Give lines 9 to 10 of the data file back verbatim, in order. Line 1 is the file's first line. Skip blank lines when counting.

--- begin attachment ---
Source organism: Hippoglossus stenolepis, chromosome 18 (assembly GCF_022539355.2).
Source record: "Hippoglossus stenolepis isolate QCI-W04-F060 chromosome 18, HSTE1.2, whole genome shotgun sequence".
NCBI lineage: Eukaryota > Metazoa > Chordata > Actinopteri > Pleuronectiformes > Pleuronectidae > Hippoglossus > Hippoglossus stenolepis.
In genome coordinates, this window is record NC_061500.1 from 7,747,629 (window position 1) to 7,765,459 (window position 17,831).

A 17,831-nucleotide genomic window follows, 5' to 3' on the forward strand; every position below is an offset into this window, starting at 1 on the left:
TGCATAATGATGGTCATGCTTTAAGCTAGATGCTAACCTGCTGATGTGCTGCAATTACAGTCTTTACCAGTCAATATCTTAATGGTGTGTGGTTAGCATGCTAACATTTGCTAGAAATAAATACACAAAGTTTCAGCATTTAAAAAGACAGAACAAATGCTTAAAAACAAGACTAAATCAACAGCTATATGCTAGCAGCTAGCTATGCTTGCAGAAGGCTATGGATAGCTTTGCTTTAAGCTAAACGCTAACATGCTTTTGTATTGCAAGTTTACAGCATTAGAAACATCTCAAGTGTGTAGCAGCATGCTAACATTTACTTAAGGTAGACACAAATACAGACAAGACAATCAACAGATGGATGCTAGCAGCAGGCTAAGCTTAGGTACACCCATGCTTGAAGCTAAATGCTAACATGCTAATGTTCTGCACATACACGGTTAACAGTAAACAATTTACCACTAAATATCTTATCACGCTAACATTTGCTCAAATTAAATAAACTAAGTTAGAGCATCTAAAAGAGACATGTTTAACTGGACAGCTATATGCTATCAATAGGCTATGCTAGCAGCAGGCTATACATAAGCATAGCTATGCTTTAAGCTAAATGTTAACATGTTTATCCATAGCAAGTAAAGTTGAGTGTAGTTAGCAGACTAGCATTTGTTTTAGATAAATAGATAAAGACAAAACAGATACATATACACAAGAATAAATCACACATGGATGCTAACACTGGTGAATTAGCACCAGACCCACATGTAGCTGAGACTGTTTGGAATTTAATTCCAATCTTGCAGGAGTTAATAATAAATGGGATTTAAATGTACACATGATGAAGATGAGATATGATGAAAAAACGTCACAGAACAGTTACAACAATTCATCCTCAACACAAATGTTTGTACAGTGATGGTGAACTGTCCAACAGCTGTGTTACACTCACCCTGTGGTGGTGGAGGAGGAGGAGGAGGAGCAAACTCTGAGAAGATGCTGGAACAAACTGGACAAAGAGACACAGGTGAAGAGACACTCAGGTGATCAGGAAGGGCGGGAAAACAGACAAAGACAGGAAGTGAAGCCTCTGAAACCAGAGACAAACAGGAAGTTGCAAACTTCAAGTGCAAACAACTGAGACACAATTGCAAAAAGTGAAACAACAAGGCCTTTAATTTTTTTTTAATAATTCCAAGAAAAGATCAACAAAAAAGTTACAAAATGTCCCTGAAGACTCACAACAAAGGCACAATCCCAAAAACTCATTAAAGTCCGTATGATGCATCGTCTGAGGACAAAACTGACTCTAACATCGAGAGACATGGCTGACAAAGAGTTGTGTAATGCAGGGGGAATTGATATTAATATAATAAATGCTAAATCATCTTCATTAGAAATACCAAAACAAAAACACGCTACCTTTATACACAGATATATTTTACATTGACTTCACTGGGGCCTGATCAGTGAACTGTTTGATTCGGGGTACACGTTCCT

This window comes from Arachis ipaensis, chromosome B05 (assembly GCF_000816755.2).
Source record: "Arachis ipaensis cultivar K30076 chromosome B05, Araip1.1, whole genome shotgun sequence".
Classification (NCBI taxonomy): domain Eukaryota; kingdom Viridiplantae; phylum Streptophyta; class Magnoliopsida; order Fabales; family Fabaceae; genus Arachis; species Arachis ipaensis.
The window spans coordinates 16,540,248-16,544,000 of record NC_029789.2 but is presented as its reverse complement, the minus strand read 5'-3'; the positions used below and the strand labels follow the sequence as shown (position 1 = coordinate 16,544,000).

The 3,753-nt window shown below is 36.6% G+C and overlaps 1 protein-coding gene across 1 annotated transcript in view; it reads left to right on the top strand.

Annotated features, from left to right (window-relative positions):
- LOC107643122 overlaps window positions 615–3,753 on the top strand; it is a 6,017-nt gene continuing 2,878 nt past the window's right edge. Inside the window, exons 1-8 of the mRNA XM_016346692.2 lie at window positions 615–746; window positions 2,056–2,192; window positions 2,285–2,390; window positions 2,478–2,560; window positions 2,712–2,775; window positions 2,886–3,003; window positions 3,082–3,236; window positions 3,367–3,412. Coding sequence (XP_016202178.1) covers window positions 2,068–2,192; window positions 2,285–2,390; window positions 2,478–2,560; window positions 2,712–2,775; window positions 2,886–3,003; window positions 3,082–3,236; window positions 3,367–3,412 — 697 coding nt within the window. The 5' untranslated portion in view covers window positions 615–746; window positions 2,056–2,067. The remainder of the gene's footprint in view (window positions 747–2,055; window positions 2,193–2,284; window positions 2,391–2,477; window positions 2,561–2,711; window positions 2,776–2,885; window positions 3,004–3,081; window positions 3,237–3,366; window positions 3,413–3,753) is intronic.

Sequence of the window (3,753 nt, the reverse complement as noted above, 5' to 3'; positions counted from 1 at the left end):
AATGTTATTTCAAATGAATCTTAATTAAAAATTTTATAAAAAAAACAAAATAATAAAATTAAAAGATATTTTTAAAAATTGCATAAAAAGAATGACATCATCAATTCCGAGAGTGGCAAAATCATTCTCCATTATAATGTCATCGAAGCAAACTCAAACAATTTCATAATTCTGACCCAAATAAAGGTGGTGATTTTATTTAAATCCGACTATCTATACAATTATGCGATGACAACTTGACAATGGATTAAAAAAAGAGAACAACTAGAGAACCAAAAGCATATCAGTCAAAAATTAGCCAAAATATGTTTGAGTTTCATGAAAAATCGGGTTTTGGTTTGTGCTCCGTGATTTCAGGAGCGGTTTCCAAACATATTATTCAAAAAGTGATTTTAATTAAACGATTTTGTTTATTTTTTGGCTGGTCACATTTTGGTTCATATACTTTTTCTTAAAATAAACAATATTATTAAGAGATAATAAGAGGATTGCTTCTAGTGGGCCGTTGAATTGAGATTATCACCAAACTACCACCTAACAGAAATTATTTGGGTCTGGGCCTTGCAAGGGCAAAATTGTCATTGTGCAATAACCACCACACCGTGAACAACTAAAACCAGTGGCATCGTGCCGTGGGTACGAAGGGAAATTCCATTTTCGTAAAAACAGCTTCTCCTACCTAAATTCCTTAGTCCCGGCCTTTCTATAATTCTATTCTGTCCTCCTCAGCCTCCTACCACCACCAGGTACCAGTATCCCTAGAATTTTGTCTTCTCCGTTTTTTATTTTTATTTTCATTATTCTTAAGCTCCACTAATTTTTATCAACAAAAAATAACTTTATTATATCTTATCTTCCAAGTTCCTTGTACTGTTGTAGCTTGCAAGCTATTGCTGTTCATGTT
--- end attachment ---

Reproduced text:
Classification (NCBI taxonomy): domain Eukaryota; kingdom Viridiplantae; phylum Streptophyta; class Magnoliopsida; order Fabales; family Fabaceae; genus Arachis; species Arachis ipaensis.
The window spans coordinates 16,540,248-16,544,000 of record NC_029789.2 but is presented as its reverse complement, the minus strand read 5'-3'; the positions used below and the strand labels follow the sequence as shown (position 1 = coordinate 16,544,000).